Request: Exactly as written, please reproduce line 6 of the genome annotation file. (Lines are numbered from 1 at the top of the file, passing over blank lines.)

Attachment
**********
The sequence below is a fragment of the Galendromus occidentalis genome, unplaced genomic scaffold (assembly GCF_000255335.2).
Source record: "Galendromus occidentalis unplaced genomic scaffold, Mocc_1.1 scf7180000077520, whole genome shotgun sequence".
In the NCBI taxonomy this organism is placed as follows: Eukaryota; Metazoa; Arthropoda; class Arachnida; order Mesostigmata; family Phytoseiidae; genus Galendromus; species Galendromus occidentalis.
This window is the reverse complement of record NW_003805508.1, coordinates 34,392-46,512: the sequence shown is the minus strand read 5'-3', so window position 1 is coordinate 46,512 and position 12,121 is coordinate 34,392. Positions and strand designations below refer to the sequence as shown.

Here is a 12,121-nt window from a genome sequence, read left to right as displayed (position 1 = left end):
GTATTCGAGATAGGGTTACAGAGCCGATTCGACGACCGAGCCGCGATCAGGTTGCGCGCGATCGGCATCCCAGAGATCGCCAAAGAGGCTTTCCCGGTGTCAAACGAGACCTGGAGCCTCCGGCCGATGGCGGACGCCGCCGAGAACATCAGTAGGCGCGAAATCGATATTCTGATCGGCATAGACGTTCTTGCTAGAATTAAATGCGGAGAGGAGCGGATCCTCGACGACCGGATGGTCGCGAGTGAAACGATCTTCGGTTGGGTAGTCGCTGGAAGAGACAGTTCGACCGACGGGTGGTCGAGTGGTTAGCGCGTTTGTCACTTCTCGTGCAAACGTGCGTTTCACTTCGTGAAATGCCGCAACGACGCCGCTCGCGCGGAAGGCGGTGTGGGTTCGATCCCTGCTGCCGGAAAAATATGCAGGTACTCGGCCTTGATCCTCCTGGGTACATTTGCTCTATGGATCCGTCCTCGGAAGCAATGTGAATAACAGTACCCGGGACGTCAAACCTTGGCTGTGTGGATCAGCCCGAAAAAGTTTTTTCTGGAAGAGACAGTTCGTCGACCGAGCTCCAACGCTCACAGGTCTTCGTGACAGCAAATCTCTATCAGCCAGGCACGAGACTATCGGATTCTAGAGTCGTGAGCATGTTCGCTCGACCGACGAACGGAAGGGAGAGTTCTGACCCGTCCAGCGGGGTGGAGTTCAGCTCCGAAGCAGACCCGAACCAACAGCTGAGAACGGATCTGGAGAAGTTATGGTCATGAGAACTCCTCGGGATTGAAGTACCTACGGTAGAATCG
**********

GTATTCGAGATAGGGTTACAGAGCCGATTCGACGACCGAGCCGCGATCAGGTTGCGCGCGATCGGCATCCCAGAGATCGCCAAAGAGGCTTTCCCGGTGTCAAACGAGACCTGGAGCCTCCGGCCGATGGCGGACGCCGCCGAGAACATCAGTAGGCGCGAAATCGATATTCTGATCGGCATAGACGTTCTTGCTAGAATTAAATGCGGAGAGGAGCGGATCCTCGACGACCGGATGGTCGCGAGTGAAACGATCTTCGGTTGGGTAGTCGCTGGAAGAGACAGTTCGACCGACGGGTGGTCGAGTGGTTAGCGCGTTTGTCACTTCTCGTGCAAACGTGCGTTTCACTTCGTGAAATGCCGCAACGACGCCGCTCGCGCGGAAGGCGGTGTGGGTTCGATCCCTGCTGCCGGAAAAATATGCAGGTACTCGGCCTTGATCCTCCTGGGTACATTTGCTCTATGGATCCGTCCTCGGAAGCAATGTGAATAACAGTACCCGGGACGTCAAACCTTGGCTGTGTGGATCAGCCCGAAAAAGTTTTTTCTGGAAGAGACAGTTCGTCGACCGAGCTCCAACGCTCACAGGTCTTCGTGACAGCAAATCTCTATCAGCCAGGCACGAGACTATCGGATTCTAGAGTCGTGAGCATGTTCGCTCGACCGACGAACGGAAGGGAGAGTTCTGACCCGTCCAGCGGGGTGGAGTTCAGCTCCGAAGCAGACCCGAACCAACAGCTGAGAACGGATCTGGAGAAGTTATGGTCATGAGAACTCCTCGGGATTGAAGTACCTACGGTAGAATCG